Meanwhile World War I broke out in 1914. Within a year, Stephen Comerford joined the Royal Dublin Fusiliers – “the Toffs and the Toughs”– on 14 July 1915. And within days, as a private in the Royal Dublin Fusiliers, he was sent to the Greek island of Lemnos and on to Gallipoli and Suvla Bay. He was among the few survivors evacuated to Thessaloniki. In the severe Greek winter, many of them suffered frostbite, dysentery and other sicknesses.
The Liberation of Thessaloniki in October 1912 … Stephen Comerford was stationed here before being discharged on medical grounds in 1916
In the summer’s heat of 1916, more came down with malaria and were evacuated from Thessaloniki. Stephen was discharged 100 years ago on this day, 3 May 1916, three days after the Easter Rising ended, and was sent back to Dublin.
On the same day he was discharged, the first three leaders of the Easter Rising were executed in Kilmainham Jail, Dublin: Thomas Clarke, Patrick Pearse, Thomas McDonagh and Edward Daly.
In the days that followed immediately after, 12 more key leaders of the 1916 Rising were executed: Joseph Mary Plunkett, Michael O’Hanrahan and Willie Pearse (4 May), John MacBride (5 May), Eamonn Ceannt, Con Colbert, Sean Heuston and Michael Mallin (8 May), Thomas Kent (9 May), Sean MacDiarmada and James Connolly (12 May).
The medals Stephen Comerford was decorated with during World War I
Stephen Comerford returned to a Dublin that would become deeply polarised in the weeks and months that followed. He too had been deeply traumatised by his war-time experiences, and received the usual medals soldiers were decorated with at the end of World War I.
His records give his regimental number as 9062, and the theatre of war is which he first served as (2B) Balkans. His medals were:
● Victory, Roll B/101 B2, p. 131;
● British, Roll B/101 B2, p. 131;
● 1914-1915 Star, Roll B/10B, p. B81.
No 7 Swanville Place, Rathmines … Stephen Edward Comerford (1918-2004) was born here in 1918 (Photograph: Patrick Comerford)
Malaria was life-threatening but life-saving – for a few months at least. The war ended on 11 November 1918 and a month later, on 14 December 1918, his youngest child – my father Stephen Edward Comerford – was born in Rathmines. But his health continued to deteriorate, no more children were born, and he died alone in hospital at the age of 53 on 21 January 1921.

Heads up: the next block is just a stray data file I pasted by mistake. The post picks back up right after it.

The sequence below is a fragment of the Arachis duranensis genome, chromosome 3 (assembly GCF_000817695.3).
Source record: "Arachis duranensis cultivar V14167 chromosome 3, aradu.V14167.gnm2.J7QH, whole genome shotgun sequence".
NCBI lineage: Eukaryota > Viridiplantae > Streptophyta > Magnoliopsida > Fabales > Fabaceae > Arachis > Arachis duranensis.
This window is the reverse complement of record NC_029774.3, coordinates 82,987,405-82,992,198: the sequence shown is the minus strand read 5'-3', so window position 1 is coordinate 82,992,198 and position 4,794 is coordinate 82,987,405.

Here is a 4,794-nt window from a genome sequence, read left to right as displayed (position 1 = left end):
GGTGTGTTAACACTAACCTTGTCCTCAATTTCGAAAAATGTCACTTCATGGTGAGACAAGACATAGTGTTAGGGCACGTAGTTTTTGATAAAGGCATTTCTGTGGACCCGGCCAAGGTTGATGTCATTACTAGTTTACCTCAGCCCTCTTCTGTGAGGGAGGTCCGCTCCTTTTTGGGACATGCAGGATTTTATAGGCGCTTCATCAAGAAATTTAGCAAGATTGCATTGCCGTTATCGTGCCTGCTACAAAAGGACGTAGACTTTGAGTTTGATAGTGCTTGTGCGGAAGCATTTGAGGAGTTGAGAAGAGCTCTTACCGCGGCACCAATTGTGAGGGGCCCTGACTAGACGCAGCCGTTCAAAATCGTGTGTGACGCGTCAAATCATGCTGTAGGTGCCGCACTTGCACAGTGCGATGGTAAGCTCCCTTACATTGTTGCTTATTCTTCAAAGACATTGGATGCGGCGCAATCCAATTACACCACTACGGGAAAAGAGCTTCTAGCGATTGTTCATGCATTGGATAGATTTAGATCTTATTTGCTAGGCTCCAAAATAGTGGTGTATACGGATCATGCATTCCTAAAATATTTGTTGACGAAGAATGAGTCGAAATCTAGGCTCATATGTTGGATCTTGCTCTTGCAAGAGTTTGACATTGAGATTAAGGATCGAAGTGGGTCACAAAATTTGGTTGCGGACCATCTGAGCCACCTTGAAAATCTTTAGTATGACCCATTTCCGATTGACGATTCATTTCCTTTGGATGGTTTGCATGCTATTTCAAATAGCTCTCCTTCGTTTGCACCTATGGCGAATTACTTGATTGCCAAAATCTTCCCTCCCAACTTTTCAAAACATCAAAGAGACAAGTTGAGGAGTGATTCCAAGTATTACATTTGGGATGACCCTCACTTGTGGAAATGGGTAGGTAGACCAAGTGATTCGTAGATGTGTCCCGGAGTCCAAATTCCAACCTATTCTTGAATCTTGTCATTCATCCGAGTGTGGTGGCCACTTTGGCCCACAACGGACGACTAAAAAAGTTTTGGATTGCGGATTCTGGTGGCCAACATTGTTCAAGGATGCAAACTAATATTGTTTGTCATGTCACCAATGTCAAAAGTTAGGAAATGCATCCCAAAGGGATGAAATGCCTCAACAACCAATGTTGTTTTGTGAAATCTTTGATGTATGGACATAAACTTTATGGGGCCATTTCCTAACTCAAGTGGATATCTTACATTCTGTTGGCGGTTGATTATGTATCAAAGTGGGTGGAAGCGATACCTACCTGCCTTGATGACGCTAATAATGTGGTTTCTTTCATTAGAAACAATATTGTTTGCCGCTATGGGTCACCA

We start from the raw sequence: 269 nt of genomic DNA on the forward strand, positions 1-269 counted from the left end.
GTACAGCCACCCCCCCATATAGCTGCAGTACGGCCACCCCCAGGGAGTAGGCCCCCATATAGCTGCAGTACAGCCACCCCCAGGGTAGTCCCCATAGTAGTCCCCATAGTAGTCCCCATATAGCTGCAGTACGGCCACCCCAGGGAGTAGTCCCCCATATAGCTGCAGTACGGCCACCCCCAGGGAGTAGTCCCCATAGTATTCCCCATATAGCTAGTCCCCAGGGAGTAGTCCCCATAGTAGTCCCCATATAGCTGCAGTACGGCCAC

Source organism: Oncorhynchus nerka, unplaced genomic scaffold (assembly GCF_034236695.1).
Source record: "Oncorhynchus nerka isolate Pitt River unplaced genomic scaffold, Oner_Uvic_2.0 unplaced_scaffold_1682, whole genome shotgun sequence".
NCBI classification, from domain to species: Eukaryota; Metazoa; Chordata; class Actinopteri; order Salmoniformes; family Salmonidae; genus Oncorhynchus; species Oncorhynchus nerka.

Stephen and Bridget (Lynders) Comerford are buried in Saint Catherine’s Churchyard, Portrane; behind is the grave of her parents, Patrick and Margaret (McMahon) Lynders (Photograph: Patrick Comerford)
My grandfather was buried in Saint Catherine’s Churchyard, the old Church of Ireland churchyard in Portrane, close to other members of the Lynders family. His gravestone incorrectly gives his age at death as 49.
My widowed grandmother, Bridget (Lynders) Comerford, continued to live in Rathmines until about 1935. She then moved to 5 Ashdale Park, Terenure, and in the 1940s worked as private secretary to William Norton (1900-1963), leader of the Irish Labour Party (1932-1960) and secretary of the Post Office Workers’ Union (1924-1948). She died at her home in Terenure on 25 March 1948, seven weeks after Norton became Tanaiste in the first Inter-Party Government. She was buried with her husband in Saint Catherine’s Churchyard, Portrane.
My father was the only one of Stephen Comerford’s seven children to have children himself. So malaria saved my grandfather’s life, however briefly, and ensured that he had grandchildren. His only reward was those three war medals – but even these were lost in the various family moves between Rathmines, Terenure and Rathfarnham. His lonely hospital death was filled with sadness, typifying how those soldiers were forgotten by those who sent them to war and their stories not handed on in their families.
I might never been born had my grandfather not been there, contracted malaria and been sent home from Thessaloniki on this day 100 years ago, 3 May 1916.
[For Stephen Comerford’s wartime story see: Wearing a poppy so my grandfather’s story might not be lost]